I felt like an accessory to a crime just being there, and the obscene recklessness of it cast a pall on my mood much of the time. By the end of the week, driving back to the Ft. Myers airport past one new golf course subdivision and shopping mall after another, I'd seen enough. It was time to get back to Pennsylvania Dutch country, cold though it may be.

But I had one more gantlet to run. The airport, itself carved out of pine flatwoods, has of course become the nexus for still more development, and several patches ranging from a few dozen acres to more than a hundred were freshly scraped down to the sandy soil.

But what stopped me dead, made me close my eyes in a laugh-or-cry moment, was the yellow "Panther X-ing" highway sign - right next to the biggest clearing of all.

If I were a panther, I might throw myself in front of a car just to make an end of it. But no matter. Looks like Lee County will be able to retire that sign pretty soon anyway, and save itself a few bucks.

Friday, January 4, 2008

Hummingbird update, and a Vermont sojourn

Even though the mid-Atlantic region has been in the meteorological mixer the past few weeks -- with several ice storms, snow, a mild spell and now a blast of Arctic cold that sent the mercury to near zero on our back porch last night -- there are still a few hummingbirds hanging around.

At one home in northern Lancaster County, Pa., which had been hosting two rufous hummingbirds for several months, one is gone but one remained earlier this week. An immature male that my colleague Wayne Laubscher banded in October left on Dec. 28, but an immature female that I banded Nov. 18 was still there at last report.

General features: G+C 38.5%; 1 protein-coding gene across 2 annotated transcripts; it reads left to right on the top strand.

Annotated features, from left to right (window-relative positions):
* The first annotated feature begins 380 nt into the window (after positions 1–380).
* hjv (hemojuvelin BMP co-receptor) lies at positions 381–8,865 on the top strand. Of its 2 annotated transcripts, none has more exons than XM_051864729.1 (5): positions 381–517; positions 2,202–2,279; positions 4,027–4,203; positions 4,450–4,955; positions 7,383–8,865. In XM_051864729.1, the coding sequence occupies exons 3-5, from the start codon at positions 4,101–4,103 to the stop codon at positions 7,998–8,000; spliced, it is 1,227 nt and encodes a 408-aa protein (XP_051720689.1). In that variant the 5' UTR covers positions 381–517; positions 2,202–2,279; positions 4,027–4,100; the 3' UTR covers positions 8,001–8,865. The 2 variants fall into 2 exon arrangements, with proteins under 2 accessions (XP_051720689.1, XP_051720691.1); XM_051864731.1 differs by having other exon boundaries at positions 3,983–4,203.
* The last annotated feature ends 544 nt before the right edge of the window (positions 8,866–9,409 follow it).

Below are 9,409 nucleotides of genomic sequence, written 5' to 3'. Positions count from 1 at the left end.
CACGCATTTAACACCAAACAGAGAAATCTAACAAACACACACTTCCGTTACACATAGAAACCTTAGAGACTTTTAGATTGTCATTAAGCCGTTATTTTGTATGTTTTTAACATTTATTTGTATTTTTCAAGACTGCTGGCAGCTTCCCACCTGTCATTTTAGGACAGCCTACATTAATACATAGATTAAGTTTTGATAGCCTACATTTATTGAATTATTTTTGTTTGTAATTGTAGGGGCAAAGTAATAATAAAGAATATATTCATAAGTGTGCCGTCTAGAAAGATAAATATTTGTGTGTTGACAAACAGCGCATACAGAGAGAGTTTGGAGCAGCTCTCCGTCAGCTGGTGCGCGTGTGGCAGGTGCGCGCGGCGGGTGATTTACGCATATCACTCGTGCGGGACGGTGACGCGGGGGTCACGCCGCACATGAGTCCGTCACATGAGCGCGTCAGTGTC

Another immature female rufous, which I banded in mid-November in southern Berks County (only a few miles from the birds mentioned above), made it through the big ice storm on Dec. 18-19, and left on Dec. 20 after feeding heavily in the morning. An adult female rufous that I banded on Halloween in Dauphin County was last seen Dec. 16.

There's a female Selasphorus hummingbird, probably a rufous, in northern New Jersey that's been coming to a feeder since November, and continued two days ago…if it sticks around into next week I'll be making the drive to band it, though I wouldn't be surprised if both of these lingering hummers decide to head south Monday or Tuesday, with the unseasonably milder temperatures being predicted.